Computed tomography or computed tomography angiography with intravenous contrast should be performed to determine the etiology of hemoptysis when no cause is found on chest radiography.2,17,19 C Retrospective cohort studies showing that computed tomography with intravenous contrast is more effective in determining site and etiology of bleeding compared with bronchoscopy in patients with hemoptysis
Bronchial arterial embolization is the treatment of choice in patients with massive hemoptysis, and in patients with non-massive hemoptysis with a bleeding artery identified on computed tomography angiography.2,7,8 C Retrospective studies showing better outcomes of patients with hemoptysis who undergo bronchial arterial embolization compared with conservative treatment


The differential diagnosis of hemoptysis is broad, with the incidence of various etiologies depending on geographic location and care setting (Table 11,36,9 and Table 21013). Worldwide, tuberculosis is the most common cause of hemoptysis.2 In ambulatory settings of countries without limited resources, hemoptysis is often caused by acute respiratory infections, chronic obstructive pulmonary disease, cancer, and bronchiectasis.2,10,11 However, 20% to 50% of cases are cryptogenic, with no cause found on computed tomography (CT) or bronchoscopy.35

Pulmonary: airway/tracheobronchialBronchial tumors, carcinomas, metastases
Bronchiectasis (cystic fibrosis)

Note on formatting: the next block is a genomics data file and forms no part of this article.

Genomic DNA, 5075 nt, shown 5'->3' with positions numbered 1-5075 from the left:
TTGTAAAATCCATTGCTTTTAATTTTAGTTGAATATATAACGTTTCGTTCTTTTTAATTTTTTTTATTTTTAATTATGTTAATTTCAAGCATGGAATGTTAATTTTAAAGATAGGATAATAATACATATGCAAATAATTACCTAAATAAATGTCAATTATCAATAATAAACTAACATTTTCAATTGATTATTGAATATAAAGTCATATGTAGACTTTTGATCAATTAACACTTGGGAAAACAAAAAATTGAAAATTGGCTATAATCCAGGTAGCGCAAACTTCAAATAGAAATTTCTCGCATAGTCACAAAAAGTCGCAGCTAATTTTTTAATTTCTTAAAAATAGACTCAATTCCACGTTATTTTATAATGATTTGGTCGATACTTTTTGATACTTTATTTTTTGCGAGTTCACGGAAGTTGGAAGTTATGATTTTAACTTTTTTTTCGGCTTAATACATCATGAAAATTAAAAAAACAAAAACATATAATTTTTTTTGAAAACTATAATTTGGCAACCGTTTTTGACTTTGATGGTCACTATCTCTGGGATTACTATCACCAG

Bronchitis (viral, bacterial [Streptococcus pneumoniae, Haemophilus influenzae, Moraxella catarrhalis])
Foreign body
Trauma (hematoma, fistula)
Pulmonary: parenchymalInfectious
Fungal infections (mycetomas [aspergillosis], paragonimiasis)
Lung abscess
Parasitic diseases
Tuberculosis, nontuberculous mycobacteria
Rheumatologic diseases
Anti–glomerular basement membrane disease (Goodpasture syndrome)
Antiphospholipid syndrome
Behçet disease
Granulomatosis with polyangiitis and microscopic polyangiitis (Wegener granulomatosis)
Henoch-Schönlein purpura
Microscopic polyarteritis
Mixed cryoglobulinemia
Systemic lupus erythematosus
Takayasu arteritis
Acute lung allograft rejection
Cocaine inhalation
Diffuse alveolar damage
Idiopathic pulmonary hemosiderosis
Lung contusion
Pulmonary capillary hemangiomatosis
VascularAneurysms, pseudoaneurysms (thoracic artery, bronchial artery, aorta)
Arteriovenous malformations
Artery rupture (pulmonary artery, thoracic artery)